Chile is a long way from Alaska geographically, but it’s on the same mental map for Dan Power. He’s the president of Oceana Power Co. and one of the key players bringing together experts and funding sources to make in–river turbines an affordable energy option for rural communities around the world. Power would like to explore Chile’s potential, but there are no labs in the country where he could test his company’s turbine. Even within the United States, he said, he couldn’t find the right combination of facilities and knowledge. Then one of his engineers, who had spent his boyhood summers in Alaska and maintained ties with the state, told him he should see if the Alaska Center for Energy and Power could help him.
“There’s no one else who has the talent and expertise,” Power said.
Power is a garrulous Tennessean with a knack for telling a good story (or several). He is also a businessman with a product he wants to move to market, but decades of working in Washington, D.C., in various capacities have taught him that sometimes progress comes slowly, methodically and purposefully. He’s willing to wait.
There’s more to testing a turbine than just the turbine. There was the debris diverter. Then there’s a fisheries study, conducted in part by undergraduate and graduate students. The students looked at the number of young salmon traveling in the same corridor where the barge–based turbine was placed near Eagle, and more recently in the Tanana River, to see if that vitally important fish could be harmed by the system. (The results are still being analyzed and are not yet available.) Then there was a snag — literally — that prematurely ended the 2012 season and that forced staff to spend the 2013 summer season refining the debris diverter.
One of his engineers told him he should see if the Alaska Center for Energy and Power could help him. It could.
By September 2014 the diverter was ready, and Oceana wanted to test their turbine in Alaska’s waters in the Tanana River near the small city of Nenana. ATCO trailer units, purchased from and set up by a local contractor, served as offices; a small generator hummed continuously in the background. A Nenana–based barge service had maneuvered the test barge into place several hundred feet offshore. Some half–dozen men, dressed warmly against the chill river wind and with life jackets snug around their torsos, milled about the barge. Some were Oceana staff, there to deploy the turbine. Others were from ACEP, making sure the debris diverter system was working well. For all Power’s excitement that his turbine was finally going to be deployed, he ruefully acknowledged the aspect of hurry–up–and–wait.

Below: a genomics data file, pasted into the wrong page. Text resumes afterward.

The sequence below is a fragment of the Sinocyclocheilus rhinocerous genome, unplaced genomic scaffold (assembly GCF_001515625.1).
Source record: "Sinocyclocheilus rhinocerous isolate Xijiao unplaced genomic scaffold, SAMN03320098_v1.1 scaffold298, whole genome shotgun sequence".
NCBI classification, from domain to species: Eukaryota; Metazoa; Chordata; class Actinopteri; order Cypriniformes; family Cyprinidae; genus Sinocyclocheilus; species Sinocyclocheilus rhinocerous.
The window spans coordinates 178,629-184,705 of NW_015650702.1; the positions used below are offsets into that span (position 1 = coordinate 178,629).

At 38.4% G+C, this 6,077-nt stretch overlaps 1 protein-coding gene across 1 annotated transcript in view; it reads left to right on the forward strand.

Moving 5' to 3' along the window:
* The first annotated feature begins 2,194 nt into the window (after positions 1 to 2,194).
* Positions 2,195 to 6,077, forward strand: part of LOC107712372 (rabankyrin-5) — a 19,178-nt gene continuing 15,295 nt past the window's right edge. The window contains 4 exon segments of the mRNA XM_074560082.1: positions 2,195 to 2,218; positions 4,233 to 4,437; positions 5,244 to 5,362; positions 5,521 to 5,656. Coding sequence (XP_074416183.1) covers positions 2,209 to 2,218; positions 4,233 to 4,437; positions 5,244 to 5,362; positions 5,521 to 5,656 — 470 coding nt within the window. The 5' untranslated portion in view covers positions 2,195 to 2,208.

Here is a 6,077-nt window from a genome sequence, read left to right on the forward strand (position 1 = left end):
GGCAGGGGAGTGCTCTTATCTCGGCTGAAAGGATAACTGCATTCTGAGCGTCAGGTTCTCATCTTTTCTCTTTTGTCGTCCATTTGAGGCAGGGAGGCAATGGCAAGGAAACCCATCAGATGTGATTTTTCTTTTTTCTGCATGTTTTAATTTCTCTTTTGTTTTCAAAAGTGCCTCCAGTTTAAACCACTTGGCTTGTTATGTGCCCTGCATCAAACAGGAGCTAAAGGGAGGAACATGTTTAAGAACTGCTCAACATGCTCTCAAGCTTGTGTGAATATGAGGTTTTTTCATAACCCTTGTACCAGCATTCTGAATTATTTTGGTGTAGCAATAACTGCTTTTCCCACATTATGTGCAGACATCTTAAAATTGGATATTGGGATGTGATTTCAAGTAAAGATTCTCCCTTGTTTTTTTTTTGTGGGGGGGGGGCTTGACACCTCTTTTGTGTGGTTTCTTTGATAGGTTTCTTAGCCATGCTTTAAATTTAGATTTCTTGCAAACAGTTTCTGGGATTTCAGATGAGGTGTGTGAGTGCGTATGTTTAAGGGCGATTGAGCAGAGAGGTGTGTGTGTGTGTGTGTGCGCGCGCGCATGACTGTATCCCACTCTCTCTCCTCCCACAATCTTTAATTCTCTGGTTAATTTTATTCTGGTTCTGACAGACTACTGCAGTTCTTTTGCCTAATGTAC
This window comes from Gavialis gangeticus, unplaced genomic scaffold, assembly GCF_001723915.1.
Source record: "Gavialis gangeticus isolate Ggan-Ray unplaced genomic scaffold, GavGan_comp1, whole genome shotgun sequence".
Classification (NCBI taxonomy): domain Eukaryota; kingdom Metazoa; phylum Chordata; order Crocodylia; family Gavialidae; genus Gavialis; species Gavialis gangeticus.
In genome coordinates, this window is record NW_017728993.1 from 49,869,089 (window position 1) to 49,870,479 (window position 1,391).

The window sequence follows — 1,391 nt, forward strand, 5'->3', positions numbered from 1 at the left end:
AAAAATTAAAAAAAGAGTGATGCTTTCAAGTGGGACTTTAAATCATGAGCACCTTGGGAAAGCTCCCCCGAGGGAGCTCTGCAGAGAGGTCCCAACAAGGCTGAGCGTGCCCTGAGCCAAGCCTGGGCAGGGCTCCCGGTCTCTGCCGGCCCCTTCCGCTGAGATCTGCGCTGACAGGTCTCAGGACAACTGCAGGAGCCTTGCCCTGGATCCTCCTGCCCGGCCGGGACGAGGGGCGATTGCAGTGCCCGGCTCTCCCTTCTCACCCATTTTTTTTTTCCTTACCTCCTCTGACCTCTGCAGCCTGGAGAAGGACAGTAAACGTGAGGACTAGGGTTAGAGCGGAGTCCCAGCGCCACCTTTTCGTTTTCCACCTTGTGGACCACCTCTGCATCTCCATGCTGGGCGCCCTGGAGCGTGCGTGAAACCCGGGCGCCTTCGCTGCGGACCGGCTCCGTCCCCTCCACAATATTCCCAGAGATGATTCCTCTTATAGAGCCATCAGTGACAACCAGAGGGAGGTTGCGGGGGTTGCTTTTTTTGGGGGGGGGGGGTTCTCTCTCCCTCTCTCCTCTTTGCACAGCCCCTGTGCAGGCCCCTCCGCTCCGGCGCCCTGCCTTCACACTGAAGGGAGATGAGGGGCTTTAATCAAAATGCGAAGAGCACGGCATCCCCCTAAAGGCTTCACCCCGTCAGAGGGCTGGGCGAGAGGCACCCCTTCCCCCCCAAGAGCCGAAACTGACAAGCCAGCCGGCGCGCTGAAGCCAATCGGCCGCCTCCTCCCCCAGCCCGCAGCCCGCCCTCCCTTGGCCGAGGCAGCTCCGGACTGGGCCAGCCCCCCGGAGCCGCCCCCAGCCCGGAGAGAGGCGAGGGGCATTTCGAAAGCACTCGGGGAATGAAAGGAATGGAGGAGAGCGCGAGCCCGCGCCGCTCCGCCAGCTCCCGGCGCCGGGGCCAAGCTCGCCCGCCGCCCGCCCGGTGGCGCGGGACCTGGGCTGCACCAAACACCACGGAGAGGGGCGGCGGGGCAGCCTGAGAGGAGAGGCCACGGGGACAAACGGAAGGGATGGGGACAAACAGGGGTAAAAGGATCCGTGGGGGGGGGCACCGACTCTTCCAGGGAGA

“Science,” he said, “sometimes just looks like a lot of standing around.”
Power wants his company eventually to use lightweight, composite materials to make even smaller, more affordable devices for rural communities worldwide. Even a one–cabin homestead could potentially get its electricity from river currents. There are other possibilities, too: The Navy SEALS have said they want something to support communications in the field.
For now, Power and ACEP are still conducting the research and verifying the data. They need to figure out how to relay energy from the turbine to different kinds of grids and whether there’s a way to store excess energy. Each system’s set–up will differ slightly, depending on the type of renewable energy used, the amount of power generated, the kind of grid employed and the availability of an excess storage facility. But ACEP’s director, Holdmann, has another renewable resource at her disposal: location and expertise.
“Alaska has 12 percent of the world’s microgrids powered by renewable resources,” Holdmann said. Researchers at the Alaska Center for Energy and Power have conducted work or consulted on a number of the systems throughout the state. She stressed that the center is energy agnostic — that it doesn’t rank one energy source over another. Instead, she said, they work with companies and communities to find solutions that meet specific local or regional needs.
“Alaska has 12 percent of the world’s microgrids integrated with a renewable resource.”
Holdmann is optimistic about someday meeting the needs of villages beholden to barges and imported diesel when there’s a free river floating right by them. “It’s a completely solvable thing.”
Tori Tragis is a writer and editor for UAF Marketing and Communications. She likes writing any story that lets her take a field trip. This one took her to Nenana, and she is now lobbying for a follow–up field trip to see the river turbine in Chile.